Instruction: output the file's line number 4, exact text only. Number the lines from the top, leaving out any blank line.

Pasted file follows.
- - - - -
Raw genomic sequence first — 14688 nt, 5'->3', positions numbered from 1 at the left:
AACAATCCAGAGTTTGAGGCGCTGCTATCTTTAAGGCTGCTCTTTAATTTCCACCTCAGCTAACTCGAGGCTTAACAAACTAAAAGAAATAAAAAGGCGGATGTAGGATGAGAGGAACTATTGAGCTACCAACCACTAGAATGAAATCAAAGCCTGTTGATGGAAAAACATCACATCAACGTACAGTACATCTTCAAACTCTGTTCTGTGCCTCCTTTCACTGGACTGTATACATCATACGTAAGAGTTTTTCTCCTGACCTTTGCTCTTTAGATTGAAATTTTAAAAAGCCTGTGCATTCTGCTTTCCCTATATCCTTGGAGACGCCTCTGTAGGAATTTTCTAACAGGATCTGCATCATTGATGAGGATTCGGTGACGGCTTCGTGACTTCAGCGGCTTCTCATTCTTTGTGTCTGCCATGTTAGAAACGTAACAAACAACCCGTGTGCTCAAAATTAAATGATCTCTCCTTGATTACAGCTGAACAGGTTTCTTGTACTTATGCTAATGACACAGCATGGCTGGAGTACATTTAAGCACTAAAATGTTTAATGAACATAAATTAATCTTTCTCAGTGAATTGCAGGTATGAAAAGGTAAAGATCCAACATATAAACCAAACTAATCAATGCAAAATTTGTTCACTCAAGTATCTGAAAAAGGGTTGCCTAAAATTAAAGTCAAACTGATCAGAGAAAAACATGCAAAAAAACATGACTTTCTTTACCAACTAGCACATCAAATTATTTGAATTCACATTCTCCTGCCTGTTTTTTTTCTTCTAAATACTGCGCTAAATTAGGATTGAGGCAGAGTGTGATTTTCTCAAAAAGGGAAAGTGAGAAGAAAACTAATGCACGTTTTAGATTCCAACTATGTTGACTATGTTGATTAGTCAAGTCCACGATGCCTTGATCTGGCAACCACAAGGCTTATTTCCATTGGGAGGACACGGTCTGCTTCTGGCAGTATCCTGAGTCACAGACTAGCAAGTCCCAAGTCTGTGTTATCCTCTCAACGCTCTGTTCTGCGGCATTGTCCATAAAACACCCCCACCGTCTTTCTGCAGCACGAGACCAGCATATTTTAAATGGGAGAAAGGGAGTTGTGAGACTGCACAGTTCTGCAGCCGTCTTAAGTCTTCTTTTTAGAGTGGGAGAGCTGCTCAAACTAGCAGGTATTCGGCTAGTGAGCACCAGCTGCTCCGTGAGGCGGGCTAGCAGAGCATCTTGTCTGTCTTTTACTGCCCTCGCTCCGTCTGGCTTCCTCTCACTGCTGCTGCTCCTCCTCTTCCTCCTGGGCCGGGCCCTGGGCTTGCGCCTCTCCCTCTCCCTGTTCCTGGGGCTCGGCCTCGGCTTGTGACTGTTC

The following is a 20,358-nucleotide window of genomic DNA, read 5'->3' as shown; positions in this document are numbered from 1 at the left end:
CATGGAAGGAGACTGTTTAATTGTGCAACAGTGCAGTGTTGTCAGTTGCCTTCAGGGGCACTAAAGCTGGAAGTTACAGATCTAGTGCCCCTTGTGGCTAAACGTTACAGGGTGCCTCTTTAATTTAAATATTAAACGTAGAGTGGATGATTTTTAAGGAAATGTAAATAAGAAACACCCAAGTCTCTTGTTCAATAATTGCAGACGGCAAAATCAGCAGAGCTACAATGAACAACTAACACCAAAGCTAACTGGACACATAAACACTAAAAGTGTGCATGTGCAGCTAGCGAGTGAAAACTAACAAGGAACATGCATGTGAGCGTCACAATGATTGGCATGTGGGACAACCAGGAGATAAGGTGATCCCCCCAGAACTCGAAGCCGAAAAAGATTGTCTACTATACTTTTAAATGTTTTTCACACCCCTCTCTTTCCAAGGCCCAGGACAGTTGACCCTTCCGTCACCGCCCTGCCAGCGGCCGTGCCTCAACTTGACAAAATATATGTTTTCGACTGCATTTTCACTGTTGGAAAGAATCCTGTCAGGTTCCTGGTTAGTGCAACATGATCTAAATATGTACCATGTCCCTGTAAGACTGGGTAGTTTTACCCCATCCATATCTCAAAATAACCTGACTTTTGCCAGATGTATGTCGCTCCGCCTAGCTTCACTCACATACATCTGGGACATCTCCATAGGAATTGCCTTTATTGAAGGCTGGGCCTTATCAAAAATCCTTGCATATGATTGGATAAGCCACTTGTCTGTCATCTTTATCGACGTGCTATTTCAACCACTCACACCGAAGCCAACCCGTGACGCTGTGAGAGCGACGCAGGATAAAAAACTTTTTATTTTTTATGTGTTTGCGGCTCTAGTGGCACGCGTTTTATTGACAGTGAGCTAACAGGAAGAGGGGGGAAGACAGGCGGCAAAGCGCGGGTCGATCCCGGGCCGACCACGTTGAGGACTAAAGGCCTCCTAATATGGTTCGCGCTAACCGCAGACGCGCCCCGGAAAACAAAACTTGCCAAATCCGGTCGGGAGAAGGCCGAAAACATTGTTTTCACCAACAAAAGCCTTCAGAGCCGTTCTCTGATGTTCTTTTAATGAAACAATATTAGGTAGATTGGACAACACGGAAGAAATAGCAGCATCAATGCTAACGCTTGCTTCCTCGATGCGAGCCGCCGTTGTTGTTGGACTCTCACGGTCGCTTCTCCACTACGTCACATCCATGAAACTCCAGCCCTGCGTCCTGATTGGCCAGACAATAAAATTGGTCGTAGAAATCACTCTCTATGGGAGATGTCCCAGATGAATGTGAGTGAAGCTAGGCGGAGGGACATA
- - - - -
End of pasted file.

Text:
CATGGAAGGAGACTGTTTAATTGTGCAACAGTGCAGTGTTGTCAGTTGCCTTCAGGGGCACTAAAGCTGGAAGTTACAGATCTAGTGCCCCTTGTGGCTAAACGTTACAGGGTGCCTCTTTAATTTAAATATTAAACGTAGAGTGGATGATTTTTAAGGAAATGTAAATAAGAAACACCCAAGTCTCTTGTTCAATAATTGCAGACGGCAAAATCAGCAGAGCTACAATGAACAACTAACACCAAAGCTAACTGGACACATAAACACTAAAAGTGTGCATGTGCAGCTAGCGAGTGAAAACTAACAAGGAACATGCATGTGAGCGTCACAATGATTGGCATGTGGGACAACCAGGAGATAAGGTGATCCCCCCAGAACTCGAAGCCGAAAAAGATTGTCTACTATACTTTTAAATGTTTTTCACACCCCTCTCTTTCCAAGGCCCAGGACAGTTGACCCTTCCGTCACCGCCCTGCCAGCGGCCGTGCCTCAACTTGACAAAATATATGTTTTCGACTGCATTTTCACTGTTGGAAAGAATCCTGTCAGGTTCCTGGTTAGTGCAACATGATCTAAATATGTACCATGTCCCTGTAAGACTGGGTAGTTTTACCCCATCCATATCTCAAAATAACCTGACTTTTGCCAGATGTATGTCGCTCCGCCTAGCTTCACTCACATACATCTGGGACATCTCCATAGGAATTGCCTTTATTGAAGGCTGGGCCTTATCAAAAATCCTTGCATATGATTGGATAAGCCACTTGTCTGTCATCTTTATCGACGTGCTATTTCAACCACTCACACCGAAGCCAACCCGTGACGCTGTGAGAGCGACGCAGGATAAAAAACTTTTTATTTTTTATGTGTTTGCGGCTCTAGTGGCACGCGTTTTATTGACAGTGAGCTAACAGGAAGAGGGGGGAAGACAGGCGGCAAAGCGCGGGTCGATCCCGGGCCGACCACGTTGAGGACTAAAGGCCTCCTAATATGGTTCGCGCTAACCGCAGACGCGCCCCGGAAAACAAAACTTGCCAAATCCGGTCGGGAGAAGGCCGAAAACATTGTTTTCACCAACAAAAGCCTTCAGAGCCGTTCTCTGATGTTCTTTTAATGAAACAATATTAGGTAGATTGGACAACACGGAAGAAATAGCAGCATCAATGCTAACGCTTGCTTCCTCGATGCGAGCCGCCGTTGTTGTTGGACTCTCACGGTCGCTTCTCCACTACGTCACATCCATGAAACTCCAGCCCTGCGTCCTGATTGGCCAGACAATAAAATTGGTCGTAGAAATCACTCTCTATGGGAGATGTCCCAGATGAATGTGAGTGAAGCTAGGCGGAGGGACATA